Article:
* Sees 2014 earnings 4-7 pct higher than in 2013
* Raises dividend to 2.80 euros from 2.77 euros
* Q4 net income up 16.8 pct to 1.81 bln euros
* CEO still sees strong growth in emerging markets
* Shares fall to one-year low, guidance disappoints
By Natalie Huet
PARIS, Feb 6 (Reuters) - French drugmaker Sanofi’s forecast for a return to profit growth after three years of decline failed to impress investors on Thursday, sending its shares to a one-year low.
Sanofi last year suffered three straight quarters of falling net income, two profit warnings and several product setbacks, but it is now shaking off the impact of patent losses and betting on continued growth in its diabetes and rare diseases businesses and in emerging markets.
Though the announcement of an increased full-year dividend and a forecast for this year’s earnings to grow by between 4 percent and 7 percent represent a marked improvement from the 9.6 percent drop recorded in 2013, analysts had expected more.
“We had hoped for a guidance range that would bracket double-digit growth, so that is disappointing. Nevertheless, Sanofi may have learned its lessons from 2013 and be guiding conservatively,” Berenberg analysts wrote in a note.
Shares in Sanofi - France’s second-largest listed company behind oil major Total - were down 2.7 percent at 1447 GMT, the worst performer on the Euro Stoxx Healthcare Index and on France’s CAC 40 index.
Chief Executive Chris Viehbacher told reporters Sanofi is now beyond its so-called patent cliff, with no major drugs losing protection this year, and had successfully revamped its research and development (R&D) to be able to launch new, harder-to-copy biologic drugs in the years ahead.
Drugmakers worldwide have been struggling with patent expiries as well as cutbacks in healthcare spending by cash-strapped European governments. In the search for growth, Sanofi turned to rare diseases, emerging markets, over-the-counter treatments, animal health and generics.
To squeeze more out of R&D spending, it cut jobs in French laboratories, saying that in-house research was not sufficiently productive. It has also strengthened ties with Regeneron and Alnylam to replenish its product pipeline.
Last year was marred by inventory and manufacturing glitches in Brazil and Canada, a growth-stifling crackdown on sales practices in China and several drug setbacks, including a U.S. red light for multiple sclerosis drug Lemtrada.
There were also some successes, such as the approval of Sanofi’s other MS drug, Aubagio, in Europe and the United States, as well as encouraging clinical results for new drugs for cholesterol (alirocumab), rheumatoid arthritis (sarilumab) and diabetes (U300).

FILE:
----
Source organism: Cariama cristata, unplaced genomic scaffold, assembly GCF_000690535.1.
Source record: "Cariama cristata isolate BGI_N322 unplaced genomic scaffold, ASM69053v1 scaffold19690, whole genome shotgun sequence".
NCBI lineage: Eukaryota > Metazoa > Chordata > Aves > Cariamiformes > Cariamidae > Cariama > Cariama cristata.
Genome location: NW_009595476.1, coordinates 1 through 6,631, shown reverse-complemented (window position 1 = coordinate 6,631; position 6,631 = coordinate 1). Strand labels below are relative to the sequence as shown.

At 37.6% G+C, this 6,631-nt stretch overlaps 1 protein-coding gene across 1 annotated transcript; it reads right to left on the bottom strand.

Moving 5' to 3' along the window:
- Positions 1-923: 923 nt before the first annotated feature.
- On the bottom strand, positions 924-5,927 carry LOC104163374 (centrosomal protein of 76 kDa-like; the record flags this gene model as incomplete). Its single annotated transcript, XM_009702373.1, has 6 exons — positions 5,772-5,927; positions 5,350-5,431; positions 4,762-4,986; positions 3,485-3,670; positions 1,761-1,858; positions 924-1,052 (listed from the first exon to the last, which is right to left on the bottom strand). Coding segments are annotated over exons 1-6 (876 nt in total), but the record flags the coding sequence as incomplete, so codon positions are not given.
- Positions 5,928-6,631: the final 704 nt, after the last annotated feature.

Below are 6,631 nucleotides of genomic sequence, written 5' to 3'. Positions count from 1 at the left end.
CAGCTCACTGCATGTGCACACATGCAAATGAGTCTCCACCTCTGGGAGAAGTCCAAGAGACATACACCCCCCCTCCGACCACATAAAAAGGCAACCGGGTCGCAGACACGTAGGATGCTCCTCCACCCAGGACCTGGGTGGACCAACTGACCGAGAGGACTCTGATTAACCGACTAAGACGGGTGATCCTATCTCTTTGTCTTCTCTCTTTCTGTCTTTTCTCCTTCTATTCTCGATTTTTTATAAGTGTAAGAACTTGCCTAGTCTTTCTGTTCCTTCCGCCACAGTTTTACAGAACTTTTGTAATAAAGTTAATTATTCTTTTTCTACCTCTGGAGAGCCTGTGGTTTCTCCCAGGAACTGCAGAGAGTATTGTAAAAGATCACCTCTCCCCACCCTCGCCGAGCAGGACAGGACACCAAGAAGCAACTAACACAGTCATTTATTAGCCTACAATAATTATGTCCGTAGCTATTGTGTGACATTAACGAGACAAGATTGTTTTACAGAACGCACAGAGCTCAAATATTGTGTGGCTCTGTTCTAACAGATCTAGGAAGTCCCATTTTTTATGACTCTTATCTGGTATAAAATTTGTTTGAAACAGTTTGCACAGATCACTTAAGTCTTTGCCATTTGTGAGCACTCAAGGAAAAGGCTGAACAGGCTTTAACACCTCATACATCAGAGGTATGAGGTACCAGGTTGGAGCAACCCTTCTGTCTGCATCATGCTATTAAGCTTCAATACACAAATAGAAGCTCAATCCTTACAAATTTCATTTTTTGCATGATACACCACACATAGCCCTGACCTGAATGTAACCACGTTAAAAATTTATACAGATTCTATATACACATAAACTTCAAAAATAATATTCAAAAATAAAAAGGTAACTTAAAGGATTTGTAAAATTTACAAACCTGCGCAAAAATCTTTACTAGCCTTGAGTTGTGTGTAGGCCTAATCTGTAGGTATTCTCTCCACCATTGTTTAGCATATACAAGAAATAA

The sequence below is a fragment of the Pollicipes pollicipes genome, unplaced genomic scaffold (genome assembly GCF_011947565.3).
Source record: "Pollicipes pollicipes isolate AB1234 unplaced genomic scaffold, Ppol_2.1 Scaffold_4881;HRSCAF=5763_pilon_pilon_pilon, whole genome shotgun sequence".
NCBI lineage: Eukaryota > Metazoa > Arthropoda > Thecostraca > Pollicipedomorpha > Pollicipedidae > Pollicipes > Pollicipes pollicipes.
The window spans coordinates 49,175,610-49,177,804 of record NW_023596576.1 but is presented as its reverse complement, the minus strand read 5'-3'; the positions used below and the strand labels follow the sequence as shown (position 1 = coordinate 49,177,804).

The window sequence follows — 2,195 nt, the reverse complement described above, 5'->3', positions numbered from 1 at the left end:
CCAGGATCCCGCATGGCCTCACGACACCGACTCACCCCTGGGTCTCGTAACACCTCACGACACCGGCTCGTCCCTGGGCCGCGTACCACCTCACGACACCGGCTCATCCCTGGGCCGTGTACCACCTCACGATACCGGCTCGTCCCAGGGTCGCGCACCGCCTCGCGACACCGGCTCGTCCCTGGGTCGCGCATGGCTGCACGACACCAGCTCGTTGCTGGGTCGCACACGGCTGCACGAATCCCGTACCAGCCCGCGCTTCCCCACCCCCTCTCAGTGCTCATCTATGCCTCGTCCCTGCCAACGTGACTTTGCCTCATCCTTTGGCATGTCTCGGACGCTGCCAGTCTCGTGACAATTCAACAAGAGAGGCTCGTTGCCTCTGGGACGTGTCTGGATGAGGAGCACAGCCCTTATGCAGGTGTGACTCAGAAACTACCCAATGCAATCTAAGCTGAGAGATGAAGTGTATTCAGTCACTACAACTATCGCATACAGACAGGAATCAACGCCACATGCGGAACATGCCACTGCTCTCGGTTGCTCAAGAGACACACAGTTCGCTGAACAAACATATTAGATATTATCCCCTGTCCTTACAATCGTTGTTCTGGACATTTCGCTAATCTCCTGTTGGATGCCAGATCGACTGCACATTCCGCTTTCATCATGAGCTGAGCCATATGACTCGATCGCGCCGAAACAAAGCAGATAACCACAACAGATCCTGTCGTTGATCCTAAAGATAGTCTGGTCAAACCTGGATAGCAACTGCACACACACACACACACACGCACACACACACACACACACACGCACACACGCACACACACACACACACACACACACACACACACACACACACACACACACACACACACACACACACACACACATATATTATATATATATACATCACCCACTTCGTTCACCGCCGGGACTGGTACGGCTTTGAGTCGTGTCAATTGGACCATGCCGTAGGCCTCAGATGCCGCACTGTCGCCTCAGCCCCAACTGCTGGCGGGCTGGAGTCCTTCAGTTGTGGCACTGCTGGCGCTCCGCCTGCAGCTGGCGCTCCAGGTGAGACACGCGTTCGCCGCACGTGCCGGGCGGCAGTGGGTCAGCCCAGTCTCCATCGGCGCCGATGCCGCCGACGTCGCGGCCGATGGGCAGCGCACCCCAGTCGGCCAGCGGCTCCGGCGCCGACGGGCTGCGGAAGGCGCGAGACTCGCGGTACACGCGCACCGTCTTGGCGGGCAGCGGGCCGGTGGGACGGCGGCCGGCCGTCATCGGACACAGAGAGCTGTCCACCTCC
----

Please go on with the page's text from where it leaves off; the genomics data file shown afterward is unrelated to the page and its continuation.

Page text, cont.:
Sanofi said that generic competition cut 1.25 billion euros from its sales of key legacy drugs in the United States and Europe last year.
Its top-selling diabetes drug Lantus, sales of which rose 20 percent this year on strong pricing in the United States, will lose patent protection there in February 2015. Its most serious challenger is a biosimilar drug made by Eli Lilly, but that is likely stay off U.S. shelves until 2016 because Sanofi is suing the company for patent infringement.
In the meantime, Viehbacher said the company would bank on its broad geographic spread to boost performance despite economic uncertainty in emerging markets, which account for a third of its sales.
The depreciation of the U.S. dollar, Japanese yen, Brazilian real, South African rand and other currencies against the euro cut 5.2 percentage points from sales growth last year.
Sanofi said that it would raise its 2013 dividend to 2.80 euros per share, from 2.77 euros the previous year, and that it expects this year’s earnings per share to grow by 4-7 percent at constant exchange rates.
Asked what revenue growth it expects in emerging markets, Viehbacher said: “We’re not going to give a forecast for 2014 at that granular level, but the potential for double-digit growth is certainly there despite the turbulence.”
He pointed to favourable demographics and the emergence of a large middle class in countries such as China and India, noting that “people don’t stop getting sick because the GDP has suddenly declined”.
Fourth-quarter net income rose to 1.81 billion euros ($2.45 billion), up 30.5 percent at constant exchange rates, while sales reached 8.46 billion euros, up 6.5 percent at constant exchange rates.
The average forecast from analysts polled by Thomson Reuters I/B/E/S was for quarterly sales of 8.4 billion euros and net income of 1.77 billion.